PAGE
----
Scottish Government must show moral leadership and repeal Scottish blasphemy law – says Scottish Humanists as new report shows blasphemy and apostasy remains illegal in 59 countries across the world.
Humanist Society Scotland has called upon the Scottish Government to show moral leadership by repealing Scotland’s blasphemy law. The call comes in response to a new international report on discrimination and persecution against the non-religious by the International Humanist and Ethical Union.
The report records discrimination and persecution against humanists, atheists, and the non-religious, with a country-by-country assessment. The report finds that “blasphemy” is outlawed in at least 59 countries where it is punishable with a prison term or in some cases by death. There are laws against apostasy in 22 countries. At least 13 countries provide for the use of the death penalty for blasphemy or apostasy.
In a foreword by Mr. Ahmed Shaheed, the United Nations’ recently appointed Special Rapporteur on Freedom of Religion or Belief, laws against blasphemy and ‘apostasy’ (converting or leaving religion) are shown to be exploited as political tools often used against non-religious people.
Mr Shaheed wrote:
“While anyone can run afoul of these laws, and often there are allegations of the use of such laws for political purposes, these laws potentially automatically criminalize dissent and free-thinking, and victimize “non-believers”, humanists and atheists. What is even more shocking is the cruelty with which those who are accused of violating these laws are often punished– by state agents or by non-state actors, including neighbours and relatives.”
Commenting on the release of the Freedom of Thought Report, Humanist Society Scotland Chief Executive Gordon MacRae said:
“This year’s Freedom of Thought Report demonstrates the danger experienced by people who express a non-religious world view across the globe.
“Here in Scotland, Humanists, atheists, agnostics and free-thinkers enjoy freedoms and respect that would be denied elsewhere. However, as our Religion in Scots Law report highlighted earlier this year, Scotland remains a nation with a law against blasphemy still on the books. That should be a badge of shame for any progressive nation. That is why we are calling on the Scottish Government to show moral leadership and to take a stand as citizens of the world by repealing that law and calling for all other nations to put equality, human rights and liberty first.”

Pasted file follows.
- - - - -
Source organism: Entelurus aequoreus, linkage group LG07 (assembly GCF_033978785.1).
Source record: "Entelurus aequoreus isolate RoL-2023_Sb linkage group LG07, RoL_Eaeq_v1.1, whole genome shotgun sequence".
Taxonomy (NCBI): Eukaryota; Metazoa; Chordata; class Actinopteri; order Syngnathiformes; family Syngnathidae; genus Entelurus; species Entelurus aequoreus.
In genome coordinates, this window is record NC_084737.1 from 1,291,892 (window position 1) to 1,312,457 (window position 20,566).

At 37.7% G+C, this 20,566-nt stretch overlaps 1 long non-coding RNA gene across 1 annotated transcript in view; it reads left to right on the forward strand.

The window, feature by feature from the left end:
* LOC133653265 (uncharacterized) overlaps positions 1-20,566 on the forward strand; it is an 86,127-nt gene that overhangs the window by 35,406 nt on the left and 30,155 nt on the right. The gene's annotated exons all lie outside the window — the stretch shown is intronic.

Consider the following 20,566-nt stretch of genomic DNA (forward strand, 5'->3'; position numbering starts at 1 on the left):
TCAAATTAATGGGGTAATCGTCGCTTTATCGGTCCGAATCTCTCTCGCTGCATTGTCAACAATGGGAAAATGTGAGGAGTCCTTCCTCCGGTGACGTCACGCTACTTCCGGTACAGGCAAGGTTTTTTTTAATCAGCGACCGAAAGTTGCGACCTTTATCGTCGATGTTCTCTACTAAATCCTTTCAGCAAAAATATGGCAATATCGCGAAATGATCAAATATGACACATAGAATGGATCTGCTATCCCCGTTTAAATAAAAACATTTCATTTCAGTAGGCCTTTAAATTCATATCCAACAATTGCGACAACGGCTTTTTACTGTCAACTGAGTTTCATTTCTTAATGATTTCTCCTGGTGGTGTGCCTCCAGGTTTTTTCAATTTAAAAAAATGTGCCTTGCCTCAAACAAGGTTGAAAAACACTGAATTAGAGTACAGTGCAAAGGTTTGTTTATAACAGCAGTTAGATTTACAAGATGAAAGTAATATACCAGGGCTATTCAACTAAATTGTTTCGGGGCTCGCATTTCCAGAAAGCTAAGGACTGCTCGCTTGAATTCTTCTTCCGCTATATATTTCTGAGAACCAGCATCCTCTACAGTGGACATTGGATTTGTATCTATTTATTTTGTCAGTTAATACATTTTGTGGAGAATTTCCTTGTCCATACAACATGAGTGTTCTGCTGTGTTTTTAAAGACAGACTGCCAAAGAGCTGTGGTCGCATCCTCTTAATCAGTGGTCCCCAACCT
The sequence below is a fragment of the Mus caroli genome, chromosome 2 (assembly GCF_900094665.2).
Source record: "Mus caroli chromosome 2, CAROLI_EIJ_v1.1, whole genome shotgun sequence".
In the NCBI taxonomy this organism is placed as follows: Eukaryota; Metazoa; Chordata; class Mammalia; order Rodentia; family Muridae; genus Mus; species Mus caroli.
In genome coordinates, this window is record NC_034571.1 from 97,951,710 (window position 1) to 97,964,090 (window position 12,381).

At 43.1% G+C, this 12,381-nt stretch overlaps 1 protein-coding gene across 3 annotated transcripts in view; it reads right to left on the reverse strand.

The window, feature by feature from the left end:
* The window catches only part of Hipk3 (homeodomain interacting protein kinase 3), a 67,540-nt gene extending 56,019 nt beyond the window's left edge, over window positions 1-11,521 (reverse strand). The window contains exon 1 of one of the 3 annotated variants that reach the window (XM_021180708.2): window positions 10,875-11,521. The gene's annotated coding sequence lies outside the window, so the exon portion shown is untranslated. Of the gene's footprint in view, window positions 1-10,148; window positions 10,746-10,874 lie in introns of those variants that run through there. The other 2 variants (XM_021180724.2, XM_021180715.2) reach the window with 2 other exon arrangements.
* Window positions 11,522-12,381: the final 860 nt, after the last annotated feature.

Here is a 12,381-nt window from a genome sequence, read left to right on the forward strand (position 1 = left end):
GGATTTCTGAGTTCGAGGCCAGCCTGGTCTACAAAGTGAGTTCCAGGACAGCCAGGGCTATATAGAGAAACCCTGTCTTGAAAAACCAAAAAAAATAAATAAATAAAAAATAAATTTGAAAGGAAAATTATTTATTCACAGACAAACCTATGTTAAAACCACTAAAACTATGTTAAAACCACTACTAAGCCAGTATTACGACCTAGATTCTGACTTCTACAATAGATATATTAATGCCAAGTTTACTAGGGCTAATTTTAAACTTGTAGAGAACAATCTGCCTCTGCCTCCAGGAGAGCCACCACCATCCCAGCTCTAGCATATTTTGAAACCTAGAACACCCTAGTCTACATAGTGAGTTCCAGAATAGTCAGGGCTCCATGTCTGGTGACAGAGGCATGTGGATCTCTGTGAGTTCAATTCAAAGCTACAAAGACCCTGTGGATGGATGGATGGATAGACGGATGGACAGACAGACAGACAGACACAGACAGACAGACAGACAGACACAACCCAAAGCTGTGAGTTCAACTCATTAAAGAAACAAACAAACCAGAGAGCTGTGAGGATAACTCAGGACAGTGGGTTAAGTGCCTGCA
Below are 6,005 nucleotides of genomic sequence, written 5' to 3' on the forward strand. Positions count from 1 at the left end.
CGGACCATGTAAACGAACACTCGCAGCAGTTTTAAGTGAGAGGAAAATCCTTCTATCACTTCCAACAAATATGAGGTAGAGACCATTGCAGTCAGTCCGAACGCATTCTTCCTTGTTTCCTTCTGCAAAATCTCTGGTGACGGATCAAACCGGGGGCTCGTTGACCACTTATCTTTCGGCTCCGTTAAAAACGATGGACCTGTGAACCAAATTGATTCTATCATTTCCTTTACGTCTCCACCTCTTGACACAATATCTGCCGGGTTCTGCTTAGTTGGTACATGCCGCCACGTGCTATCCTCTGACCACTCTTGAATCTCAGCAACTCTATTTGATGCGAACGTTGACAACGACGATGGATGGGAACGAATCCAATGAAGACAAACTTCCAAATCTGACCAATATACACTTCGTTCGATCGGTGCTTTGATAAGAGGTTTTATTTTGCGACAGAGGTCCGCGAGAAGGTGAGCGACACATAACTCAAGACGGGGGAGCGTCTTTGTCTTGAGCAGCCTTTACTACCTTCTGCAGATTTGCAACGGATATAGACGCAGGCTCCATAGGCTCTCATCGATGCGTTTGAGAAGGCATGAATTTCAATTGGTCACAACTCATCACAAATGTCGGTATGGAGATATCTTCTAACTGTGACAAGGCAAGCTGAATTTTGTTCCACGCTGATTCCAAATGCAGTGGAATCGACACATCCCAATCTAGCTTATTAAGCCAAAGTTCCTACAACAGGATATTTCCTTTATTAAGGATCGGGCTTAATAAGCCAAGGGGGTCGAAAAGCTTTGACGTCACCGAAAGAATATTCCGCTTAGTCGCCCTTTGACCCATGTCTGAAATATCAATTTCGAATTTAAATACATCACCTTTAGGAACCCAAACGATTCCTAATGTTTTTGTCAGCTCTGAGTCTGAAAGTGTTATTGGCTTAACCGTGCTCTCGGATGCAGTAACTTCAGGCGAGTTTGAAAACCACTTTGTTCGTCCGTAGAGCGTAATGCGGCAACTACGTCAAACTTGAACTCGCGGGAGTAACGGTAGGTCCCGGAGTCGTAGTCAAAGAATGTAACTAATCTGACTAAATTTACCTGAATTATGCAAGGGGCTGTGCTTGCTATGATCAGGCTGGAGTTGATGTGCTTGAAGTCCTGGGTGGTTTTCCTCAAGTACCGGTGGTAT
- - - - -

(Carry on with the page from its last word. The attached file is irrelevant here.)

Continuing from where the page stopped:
President of the International Humanist Ethical Union, Andrew Copson, said:
“Making this report accessible online all round the world comes at a crucial juncture in world affairs. … the rights and equality of the non-religious are under threat and there is an upsurge in the suppression of humanist values more broadly. Serious damage is being done to the brand of democracy, to secularism, and there are new threats to all our liberties.”
Notes to editors
1. Humanist Society Scotland is the national charity for people in Scotland aiming to lead a fulfilling live based on ethical, rational and secular values. HSS has more than 14,000 members and our 110 HSS Registered Celebrant conduct more than 3,500 weddings and funerals every year. To find out more about our work visit www.humanism.scot
2. HSS funded Religion in Scots Law Report – https://www.humanism.scot/what-we-do/research/religion-in-scots-law/
3. The Freedom of Thought Report 2016, produced by the International Humanist and Ethical Union (IHEU), records discrimination and persecution against humanists, atheists, and the non-religious, with a country-by-country assessment. The report finds that “blasphemy” is outlawed in at least 59 countries where it is punishable with a prison term or in some cases by death. There are laws against apostasy in 22 countries. At least 13 countries provide for the use of the death penalty for blasphemy or apostasy.
Now in its fifth annual edition, the Freedom of Thought Report is now hosted online (at freethoughtreport.com from 6 December 2016), with interactive pages for every country in the world.
The report also examines the rise of populist parties and leaders, and how in some cases they are giving rise to a new breed of “traditionalist and religious authoritarianism”. With examples from recent presidential elections in Bulgaria, Moldova, the United States, and current governments including Poland and Hungary, the report’s editor Bob Churchill draws attention to “the very real risk in some countries that under nationalistic populism the rights of the liberal religious and the non-religious to manifest certain humanist values may be degraded or even lost.”
The Freedom of Thought Report is published at http://freethoughtreport.com.
For further infomation or comment about the report’s impact in Scotland call Gary McLelland on 07813060713 or firstname.lastname@example.org.
For further information, advance copies, graphics, interview or comment please email: email@example.com or call +44 207 490 8468 (UK office hours)
OPEN DATA Data from the Report is freely available under Creative Commons license. See: freethoughtreport.com/data
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